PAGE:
Charlie Sheen Returns to TV.. Still Not Funny
Let me preface this by saying I'm a fan of Charlie Sheen's early film work, but have never watched a full episode of Two and a Half Men. Sure I've seen bits and pieces occasionally, people always tried to get me to watch it, but there was nothing appealing about the show, and it was a CBS comedy so how funny could it really be?
Anyway, Thursday marked the premiere of Sheen's return to television in Anger Management which is allegedly based on the Adam Sandler and Jack Nicholson movie of the same name. And when I say based on, I mean they have the same title. I tried to go into this with an open mind, and even had the assistance of Guinness to help me, but I knew I was in trouble about 23 seconds into the first episode when I heard the word anger for the 126th time. It was then when I remembered why I don't watch network sitcoms. Anger Management is a as cookie cutter of a sitcom as you are going to see, and in no way, shape, or form takes advantage of its platform and network as say, Louie, Wilfred, It's Always Sunny, etc. It made me believe that the team behind this project clearly wants to be on one of the big four, and threw out the kind of tasteless fare that is perfectly suited for a Monday night 10pm est CBS slot.
Let's break this down. There is absolutely no chemistry between any of the characters, but it's hard to develop that when your scenes are about 15-20 seconds long. I think there were 24 characters introduced in the first 5 minutes of the first show, and everyone got to throw out an awful joke that the live studio audience pretended to laugh at. Is that what popular shows are doing these days? Bad joke, bad joke, cut scene, bad joke, bad joke, minority friend enters the room, bad joke, faux-saucy comment, commercial break. In all honesty I have to admit, in the two episodes, I did chuckle twice though. But back to the characters, lightning round style. Shawnee Smith plays Charlie's ex-wife. She's still good to look at, but unbearable when she opens her mouth. Selma Blair plays Charlie's friend with benefits and does so with the sexuality of whatever doctor's give you to relieve an erection lasting longer than 4 hours. Brett Butler plays the surly bartender. Didn't get any funny lines, but at least she's still alive, good for her. Brian Austin Green made a cameo as Charlie's ex-wife's new boyfriend and extremely successful club promoter with an interest in statistics. Who then gets dumped. Pointless character number 1. The therapy members were all either over-actors or not memorable, except for Noureen DeWulf's body. God is she an awful actor. There's the black friend played by Michael Boatman. But not too black, can't scare the audiences and sponsors away. Charlie's daughter is played by Daniella Bobadilla. Again, someone who really contributed nothing. There was one gag that I did chuckle at concerning two black inmates with their pitching and catching roles blatantly defined that involved prison rape and black rage. Good stuff. Basically, there are a ton of boring characters, with boring plot lines, awful dialogue, absolutely zero chemistry, and physically painful to sit through. It's bound to be a success. The numbers may not be great on FX, but it will definitely have a following, it is just the safe blandness that America eats up.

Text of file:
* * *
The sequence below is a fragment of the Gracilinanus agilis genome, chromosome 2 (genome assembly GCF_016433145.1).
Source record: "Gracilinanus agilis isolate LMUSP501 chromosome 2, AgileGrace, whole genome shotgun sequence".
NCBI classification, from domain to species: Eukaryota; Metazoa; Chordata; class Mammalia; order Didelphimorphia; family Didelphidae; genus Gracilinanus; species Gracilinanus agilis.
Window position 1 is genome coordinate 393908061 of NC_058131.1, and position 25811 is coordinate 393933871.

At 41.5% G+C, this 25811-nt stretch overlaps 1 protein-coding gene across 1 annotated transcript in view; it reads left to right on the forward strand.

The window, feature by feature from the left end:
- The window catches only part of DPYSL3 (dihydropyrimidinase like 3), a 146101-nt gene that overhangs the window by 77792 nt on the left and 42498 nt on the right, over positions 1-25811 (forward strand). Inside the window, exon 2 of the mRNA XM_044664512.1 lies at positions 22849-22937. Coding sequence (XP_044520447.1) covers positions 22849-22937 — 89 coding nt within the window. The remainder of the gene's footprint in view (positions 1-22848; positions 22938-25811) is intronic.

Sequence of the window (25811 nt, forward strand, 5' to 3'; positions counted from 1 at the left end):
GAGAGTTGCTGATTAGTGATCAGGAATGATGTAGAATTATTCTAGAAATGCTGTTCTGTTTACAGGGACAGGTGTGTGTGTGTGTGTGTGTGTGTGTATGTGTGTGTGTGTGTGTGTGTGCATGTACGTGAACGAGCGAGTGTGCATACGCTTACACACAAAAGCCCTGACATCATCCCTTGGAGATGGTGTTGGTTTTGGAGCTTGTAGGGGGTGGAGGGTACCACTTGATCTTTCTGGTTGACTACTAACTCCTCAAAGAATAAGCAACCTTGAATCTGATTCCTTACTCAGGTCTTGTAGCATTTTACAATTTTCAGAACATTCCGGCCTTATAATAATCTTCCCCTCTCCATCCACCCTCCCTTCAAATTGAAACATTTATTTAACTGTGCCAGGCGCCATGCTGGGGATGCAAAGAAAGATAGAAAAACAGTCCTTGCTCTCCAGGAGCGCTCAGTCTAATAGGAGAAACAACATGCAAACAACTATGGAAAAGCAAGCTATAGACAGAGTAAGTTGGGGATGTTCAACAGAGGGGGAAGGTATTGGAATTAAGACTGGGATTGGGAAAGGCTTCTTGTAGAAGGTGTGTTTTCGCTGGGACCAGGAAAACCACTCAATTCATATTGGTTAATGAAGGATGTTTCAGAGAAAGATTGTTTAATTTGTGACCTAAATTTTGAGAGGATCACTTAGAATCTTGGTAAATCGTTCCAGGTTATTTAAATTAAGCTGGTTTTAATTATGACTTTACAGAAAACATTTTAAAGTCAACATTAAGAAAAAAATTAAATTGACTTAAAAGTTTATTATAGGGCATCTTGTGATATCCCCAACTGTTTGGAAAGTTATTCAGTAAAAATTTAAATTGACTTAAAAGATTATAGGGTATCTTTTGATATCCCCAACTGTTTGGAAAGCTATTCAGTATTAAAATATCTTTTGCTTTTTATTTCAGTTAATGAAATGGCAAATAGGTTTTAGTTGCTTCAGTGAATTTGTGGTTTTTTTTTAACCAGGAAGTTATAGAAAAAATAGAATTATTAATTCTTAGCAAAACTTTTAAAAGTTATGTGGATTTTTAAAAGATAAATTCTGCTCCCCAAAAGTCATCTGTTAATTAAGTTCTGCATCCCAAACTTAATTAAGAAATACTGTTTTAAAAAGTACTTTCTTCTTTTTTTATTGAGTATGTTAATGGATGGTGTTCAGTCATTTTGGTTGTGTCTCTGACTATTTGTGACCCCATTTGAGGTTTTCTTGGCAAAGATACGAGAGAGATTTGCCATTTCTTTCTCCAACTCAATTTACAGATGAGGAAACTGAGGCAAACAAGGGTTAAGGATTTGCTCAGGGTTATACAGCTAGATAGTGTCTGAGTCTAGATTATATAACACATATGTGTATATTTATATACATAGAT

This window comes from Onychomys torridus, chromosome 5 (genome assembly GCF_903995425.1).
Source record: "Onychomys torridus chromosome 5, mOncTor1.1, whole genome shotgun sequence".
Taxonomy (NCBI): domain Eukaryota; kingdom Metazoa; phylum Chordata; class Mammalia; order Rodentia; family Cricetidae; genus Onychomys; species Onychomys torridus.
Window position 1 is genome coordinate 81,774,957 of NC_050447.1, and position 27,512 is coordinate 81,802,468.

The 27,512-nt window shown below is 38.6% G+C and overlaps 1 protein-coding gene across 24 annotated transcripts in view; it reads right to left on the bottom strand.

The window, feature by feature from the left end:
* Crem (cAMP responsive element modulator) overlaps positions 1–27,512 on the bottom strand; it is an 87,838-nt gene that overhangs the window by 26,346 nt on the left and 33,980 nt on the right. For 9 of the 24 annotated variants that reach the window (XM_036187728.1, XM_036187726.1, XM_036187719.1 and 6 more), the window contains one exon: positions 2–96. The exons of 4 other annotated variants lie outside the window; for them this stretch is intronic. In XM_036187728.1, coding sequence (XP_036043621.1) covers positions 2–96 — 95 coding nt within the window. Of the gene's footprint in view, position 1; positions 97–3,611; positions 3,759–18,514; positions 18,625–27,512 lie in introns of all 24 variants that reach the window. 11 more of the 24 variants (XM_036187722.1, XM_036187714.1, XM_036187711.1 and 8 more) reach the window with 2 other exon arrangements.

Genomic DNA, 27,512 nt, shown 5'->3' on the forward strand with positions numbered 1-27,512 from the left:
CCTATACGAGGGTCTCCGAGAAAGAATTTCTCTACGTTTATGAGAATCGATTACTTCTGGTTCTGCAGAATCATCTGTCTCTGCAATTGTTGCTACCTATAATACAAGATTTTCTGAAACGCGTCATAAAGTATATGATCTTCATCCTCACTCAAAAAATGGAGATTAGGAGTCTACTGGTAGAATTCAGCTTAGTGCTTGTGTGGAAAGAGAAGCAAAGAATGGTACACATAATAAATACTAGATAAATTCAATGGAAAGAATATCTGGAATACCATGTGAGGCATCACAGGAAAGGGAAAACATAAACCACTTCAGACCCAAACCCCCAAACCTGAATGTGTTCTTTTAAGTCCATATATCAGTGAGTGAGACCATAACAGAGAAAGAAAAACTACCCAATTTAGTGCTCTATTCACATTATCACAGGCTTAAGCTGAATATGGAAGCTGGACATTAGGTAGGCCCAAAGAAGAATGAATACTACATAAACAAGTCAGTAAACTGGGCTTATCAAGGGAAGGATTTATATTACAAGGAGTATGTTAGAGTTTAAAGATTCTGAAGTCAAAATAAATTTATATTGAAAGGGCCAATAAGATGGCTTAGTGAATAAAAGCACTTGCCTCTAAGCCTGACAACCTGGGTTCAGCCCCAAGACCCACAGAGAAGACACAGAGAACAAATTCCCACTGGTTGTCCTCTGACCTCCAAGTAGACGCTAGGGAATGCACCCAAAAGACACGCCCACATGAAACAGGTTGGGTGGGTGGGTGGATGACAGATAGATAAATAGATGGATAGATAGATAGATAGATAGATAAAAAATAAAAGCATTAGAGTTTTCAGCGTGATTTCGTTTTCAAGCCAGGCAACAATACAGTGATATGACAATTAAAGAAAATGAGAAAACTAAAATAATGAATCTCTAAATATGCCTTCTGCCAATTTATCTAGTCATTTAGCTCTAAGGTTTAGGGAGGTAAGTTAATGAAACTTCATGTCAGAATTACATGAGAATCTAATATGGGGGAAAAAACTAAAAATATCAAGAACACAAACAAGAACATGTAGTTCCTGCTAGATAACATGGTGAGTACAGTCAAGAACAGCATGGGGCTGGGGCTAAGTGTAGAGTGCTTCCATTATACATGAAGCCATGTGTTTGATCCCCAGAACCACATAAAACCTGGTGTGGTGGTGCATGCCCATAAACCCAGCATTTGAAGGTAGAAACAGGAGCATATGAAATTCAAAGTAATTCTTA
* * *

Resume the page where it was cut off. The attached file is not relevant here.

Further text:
So what does it all mean? The show sucks. I stopped my DVR twice to gather myself to make it through. I give it 2 out of 5 stars because it is possible that they could figure out a plan and turn this thing around but I think it's too late. If they would have had the balls to make Charlie an a-hole and gone the edgy route I think this could have been a wickedly fun show. Instead, you have a family man with alleged anger issues which make him as frightening as Jack McBrayer on 30 Rock. If you enjoyed it, godspeed and I hope it continues to bring you joy. I personally have no desire to watch another episode.